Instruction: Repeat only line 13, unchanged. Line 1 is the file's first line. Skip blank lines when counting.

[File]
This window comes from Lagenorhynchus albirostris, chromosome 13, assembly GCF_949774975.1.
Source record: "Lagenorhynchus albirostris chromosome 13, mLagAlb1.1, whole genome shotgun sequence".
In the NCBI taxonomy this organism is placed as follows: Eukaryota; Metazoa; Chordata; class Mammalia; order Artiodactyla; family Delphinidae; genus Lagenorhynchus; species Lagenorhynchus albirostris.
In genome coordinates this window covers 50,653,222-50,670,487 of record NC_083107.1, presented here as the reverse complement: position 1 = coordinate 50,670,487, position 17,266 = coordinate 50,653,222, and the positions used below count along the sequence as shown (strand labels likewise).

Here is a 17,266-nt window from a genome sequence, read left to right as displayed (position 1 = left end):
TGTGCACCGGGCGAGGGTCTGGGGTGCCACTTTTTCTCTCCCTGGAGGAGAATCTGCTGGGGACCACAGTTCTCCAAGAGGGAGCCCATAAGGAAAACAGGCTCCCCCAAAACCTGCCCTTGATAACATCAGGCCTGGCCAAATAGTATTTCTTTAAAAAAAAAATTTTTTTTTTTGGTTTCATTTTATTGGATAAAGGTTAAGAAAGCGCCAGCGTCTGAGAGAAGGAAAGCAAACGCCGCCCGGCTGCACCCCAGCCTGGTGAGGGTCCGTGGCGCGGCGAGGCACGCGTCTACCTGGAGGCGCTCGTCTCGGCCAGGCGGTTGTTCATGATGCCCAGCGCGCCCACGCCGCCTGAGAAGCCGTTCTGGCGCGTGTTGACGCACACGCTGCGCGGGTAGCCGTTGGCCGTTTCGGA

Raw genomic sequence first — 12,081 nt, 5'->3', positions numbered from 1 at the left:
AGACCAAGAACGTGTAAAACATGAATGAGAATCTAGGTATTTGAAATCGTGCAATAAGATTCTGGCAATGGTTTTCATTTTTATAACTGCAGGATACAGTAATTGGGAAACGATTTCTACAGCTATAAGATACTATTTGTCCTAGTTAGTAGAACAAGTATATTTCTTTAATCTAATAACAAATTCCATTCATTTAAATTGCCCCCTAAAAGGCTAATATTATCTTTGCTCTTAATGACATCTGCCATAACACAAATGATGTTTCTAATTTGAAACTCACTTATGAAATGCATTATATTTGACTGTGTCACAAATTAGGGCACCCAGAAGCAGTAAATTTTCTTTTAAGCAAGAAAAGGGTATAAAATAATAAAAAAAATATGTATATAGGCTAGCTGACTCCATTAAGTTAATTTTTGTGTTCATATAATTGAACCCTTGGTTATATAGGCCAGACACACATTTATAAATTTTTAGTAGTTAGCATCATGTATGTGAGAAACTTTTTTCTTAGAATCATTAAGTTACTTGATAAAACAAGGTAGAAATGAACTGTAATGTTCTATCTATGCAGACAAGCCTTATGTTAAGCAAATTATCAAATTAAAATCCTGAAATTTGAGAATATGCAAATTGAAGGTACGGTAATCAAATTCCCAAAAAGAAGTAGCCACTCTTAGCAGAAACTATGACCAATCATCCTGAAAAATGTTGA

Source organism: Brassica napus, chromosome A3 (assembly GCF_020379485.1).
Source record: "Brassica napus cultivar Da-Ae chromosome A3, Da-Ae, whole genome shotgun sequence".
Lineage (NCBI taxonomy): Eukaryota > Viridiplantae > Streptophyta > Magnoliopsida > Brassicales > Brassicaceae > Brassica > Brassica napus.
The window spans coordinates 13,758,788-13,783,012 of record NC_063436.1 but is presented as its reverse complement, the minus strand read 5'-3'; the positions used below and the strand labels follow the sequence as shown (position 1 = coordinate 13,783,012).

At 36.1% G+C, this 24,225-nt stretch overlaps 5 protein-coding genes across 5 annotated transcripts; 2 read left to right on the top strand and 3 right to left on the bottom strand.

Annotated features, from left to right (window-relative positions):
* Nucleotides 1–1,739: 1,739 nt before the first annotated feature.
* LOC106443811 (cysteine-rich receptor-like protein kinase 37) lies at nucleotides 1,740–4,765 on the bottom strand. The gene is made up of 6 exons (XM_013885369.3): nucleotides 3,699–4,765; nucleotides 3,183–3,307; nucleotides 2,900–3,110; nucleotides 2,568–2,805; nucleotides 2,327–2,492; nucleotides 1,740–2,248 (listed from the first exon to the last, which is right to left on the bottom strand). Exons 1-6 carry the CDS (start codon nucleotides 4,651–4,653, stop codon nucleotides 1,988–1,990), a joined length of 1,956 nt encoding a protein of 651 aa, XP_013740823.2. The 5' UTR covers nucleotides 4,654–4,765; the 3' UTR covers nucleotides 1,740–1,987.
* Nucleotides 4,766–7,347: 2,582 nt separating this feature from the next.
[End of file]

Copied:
At 36.1% G+C, this 24,225-nt stretch overlaps 5 protein-coding genes across 5 annotated transcripts; 2 read left to right on the top strand and 3 right to left on the bottom strand.